The sky finally cracked open. It’s been raining on and off for about nine hours and it’s showing signs of only getting stronger. Not the best weather for a glorious photo. In an empty charity shop with fifteen minutes to go I mull over the tenets of good photography and while I have an idea, I don’t have concrete points of reference to refer to. Scouring my head for something that isn’t really there is tiresome. I figured it was time to think outside the box.
It’s a good thing I’m at work, it’s the one place that has more helpful books than our local library or our house. If I’m going to learn about A-class photography, this will be the place that has a book on it.
I unashamedly acknowledge that I’m a predictable creature of habit. Most people would just have consulted a friend for basic pointers. I prefer consulting books. In my defence I do actually know a chap who happens to be an exceptional photographer. Unfortunately he’s just as fascinated by my wife’s picturesque architecture as I am so he was an automatic no.
I would ask my wife but that defeats the purpose of this photographic crusade. Her best friend Betty used to work down the road but has moved to Wales. Betty, and her work colleague Matt, had helped me price some cameras that had been donated to the store, with great aplomb.
I planned to ask Matt for advice in person over a drink (which I would buy him) because after two years of living here it had occurred to me that I hadn’t bothered to make any friends outside of work. Us creatures of habit get comfortable with a reliable cycle of predictable events. It’s why I work so well with timetables; there’s barely any room for error. Unfortunately it’s also easy to become stale, devoid of an adventurous spirit and overall less spontaneous.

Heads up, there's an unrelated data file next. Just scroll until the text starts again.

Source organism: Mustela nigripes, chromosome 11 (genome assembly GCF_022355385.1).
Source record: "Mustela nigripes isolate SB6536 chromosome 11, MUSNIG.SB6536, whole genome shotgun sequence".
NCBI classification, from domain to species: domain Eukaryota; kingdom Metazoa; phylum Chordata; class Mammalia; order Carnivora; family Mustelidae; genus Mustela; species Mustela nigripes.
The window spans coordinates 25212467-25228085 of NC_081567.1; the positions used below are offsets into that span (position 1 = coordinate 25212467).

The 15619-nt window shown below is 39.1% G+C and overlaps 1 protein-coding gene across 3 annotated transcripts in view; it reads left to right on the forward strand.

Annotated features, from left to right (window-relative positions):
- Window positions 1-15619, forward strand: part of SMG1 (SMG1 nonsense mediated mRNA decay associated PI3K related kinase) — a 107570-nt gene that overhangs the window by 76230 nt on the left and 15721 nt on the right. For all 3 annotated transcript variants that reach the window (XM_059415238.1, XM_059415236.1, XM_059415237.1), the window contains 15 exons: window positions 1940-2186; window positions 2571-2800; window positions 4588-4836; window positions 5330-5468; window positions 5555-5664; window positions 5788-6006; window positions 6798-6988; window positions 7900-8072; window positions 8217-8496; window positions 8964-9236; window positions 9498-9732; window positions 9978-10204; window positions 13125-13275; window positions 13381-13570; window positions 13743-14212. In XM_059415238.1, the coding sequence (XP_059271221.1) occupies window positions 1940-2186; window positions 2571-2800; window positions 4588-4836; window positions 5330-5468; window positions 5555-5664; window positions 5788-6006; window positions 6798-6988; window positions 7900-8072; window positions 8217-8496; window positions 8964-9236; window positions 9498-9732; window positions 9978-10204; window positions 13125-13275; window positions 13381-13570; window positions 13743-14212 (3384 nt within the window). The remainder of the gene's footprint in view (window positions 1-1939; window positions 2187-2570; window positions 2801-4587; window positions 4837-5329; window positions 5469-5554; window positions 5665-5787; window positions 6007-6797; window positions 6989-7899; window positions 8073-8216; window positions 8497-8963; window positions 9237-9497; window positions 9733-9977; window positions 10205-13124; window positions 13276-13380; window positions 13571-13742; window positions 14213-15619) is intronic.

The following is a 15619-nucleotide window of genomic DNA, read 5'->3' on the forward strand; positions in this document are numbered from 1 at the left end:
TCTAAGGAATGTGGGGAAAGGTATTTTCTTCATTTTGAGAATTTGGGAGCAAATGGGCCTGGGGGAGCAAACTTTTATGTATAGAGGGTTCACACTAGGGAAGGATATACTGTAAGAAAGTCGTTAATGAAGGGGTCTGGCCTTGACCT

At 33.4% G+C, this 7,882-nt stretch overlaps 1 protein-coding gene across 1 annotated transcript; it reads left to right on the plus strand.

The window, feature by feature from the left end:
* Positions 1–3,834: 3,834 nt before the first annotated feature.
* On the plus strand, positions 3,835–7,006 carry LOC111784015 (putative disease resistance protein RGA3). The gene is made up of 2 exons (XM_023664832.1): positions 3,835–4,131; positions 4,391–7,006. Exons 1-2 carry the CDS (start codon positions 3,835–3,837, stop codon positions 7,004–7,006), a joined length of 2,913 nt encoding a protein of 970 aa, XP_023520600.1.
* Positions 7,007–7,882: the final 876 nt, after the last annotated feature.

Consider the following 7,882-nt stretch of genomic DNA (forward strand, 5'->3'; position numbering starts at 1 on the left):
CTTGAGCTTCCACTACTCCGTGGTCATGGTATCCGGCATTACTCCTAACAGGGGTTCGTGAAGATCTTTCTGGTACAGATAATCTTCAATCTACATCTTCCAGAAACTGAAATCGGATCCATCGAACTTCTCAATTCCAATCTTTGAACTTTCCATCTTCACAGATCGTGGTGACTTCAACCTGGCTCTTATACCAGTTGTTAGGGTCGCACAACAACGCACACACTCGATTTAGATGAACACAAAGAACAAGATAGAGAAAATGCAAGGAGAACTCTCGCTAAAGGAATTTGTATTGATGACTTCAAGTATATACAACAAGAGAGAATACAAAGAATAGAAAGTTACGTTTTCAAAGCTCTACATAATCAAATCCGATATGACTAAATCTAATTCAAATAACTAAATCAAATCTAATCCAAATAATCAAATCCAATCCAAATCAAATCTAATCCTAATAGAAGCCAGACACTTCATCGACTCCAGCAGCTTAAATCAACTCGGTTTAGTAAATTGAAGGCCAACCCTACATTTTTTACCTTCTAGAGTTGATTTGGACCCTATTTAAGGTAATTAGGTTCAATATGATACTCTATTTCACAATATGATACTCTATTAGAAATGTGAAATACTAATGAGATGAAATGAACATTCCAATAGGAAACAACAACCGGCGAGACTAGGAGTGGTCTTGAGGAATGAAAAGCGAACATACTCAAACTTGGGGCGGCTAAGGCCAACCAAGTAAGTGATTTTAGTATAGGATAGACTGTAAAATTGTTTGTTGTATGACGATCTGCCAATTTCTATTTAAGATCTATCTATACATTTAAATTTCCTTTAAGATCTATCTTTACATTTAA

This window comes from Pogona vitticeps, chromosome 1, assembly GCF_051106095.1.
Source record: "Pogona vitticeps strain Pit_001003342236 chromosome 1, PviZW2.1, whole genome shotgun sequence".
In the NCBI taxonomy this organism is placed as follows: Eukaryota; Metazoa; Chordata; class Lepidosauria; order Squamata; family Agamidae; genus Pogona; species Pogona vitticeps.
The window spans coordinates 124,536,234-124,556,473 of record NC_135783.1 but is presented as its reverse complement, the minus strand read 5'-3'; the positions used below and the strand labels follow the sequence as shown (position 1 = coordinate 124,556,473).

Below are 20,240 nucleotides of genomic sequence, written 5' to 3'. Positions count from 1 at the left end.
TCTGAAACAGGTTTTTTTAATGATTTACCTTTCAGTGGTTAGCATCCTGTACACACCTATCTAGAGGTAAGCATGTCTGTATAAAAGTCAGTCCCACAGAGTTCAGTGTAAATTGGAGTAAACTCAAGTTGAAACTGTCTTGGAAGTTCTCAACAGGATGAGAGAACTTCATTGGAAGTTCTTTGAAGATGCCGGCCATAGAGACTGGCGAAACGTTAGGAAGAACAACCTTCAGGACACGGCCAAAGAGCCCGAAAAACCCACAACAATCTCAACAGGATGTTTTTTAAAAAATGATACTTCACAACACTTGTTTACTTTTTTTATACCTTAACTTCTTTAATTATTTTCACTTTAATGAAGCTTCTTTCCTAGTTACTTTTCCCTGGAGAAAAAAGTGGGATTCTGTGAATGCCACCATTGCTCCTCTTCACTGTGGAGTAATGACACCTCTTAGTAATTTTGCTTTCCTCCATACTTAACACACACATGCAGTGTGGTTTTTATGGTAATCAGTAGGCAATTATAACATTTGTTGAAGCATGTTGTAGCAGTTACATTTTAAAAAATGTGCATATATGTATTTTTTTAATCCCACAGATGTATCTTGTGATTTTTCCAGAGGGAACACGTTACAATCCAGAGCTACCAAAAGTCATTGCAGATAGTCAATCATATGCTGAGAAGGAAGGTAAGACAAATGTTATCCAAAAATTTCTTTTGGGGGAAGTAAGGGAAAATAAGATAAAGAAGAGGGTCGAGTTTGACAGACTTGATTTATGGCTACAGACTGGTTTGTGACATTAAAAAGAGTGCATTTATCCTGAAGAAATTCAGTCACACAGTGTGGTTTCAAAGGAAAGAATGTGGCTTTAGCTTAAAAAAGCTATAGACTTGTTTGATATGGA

I attempt to close up for the day, bang on 5pm but a lady, despite my disgruntled countenance, has forced her way into the shop as if letting herself into her own house and proceeds to browse. I take a deep breath, carry the sign in from the rain and lock the door behind me for fear of other petulant intruders avoiding the downpour. While she shops I take things upstairs and mull over what sort of text book might serve me best.
The lady was prompt and cheerful and left about five minutes later having spent a good amount of money. I was happy I hadn’t insisted she leave or I would have missed a sale. Sometimes not sticking so closely to the timetable pays off. Like the shopper I needed a book that was straight to the point. Poignant, purposeful and acute.
Having cashed up I was ready to go home, so I ventured to the book corner in hopes of finding something to fulfill this specific need. I often joked that our charity shop was secretly a genie; granting wishes of customers and staff alike from overeheard mumblings and half prayers. True to form I found exactly what I needed.
The book was titled “100 Ways To Take Better Photographs” by Michael Busselle. Honestly I didn’t need one hundred ways. Five would have been perfectly adequate but now was not the time to be snarky. I had found the perfect book! Now all I needed to do was read and practice!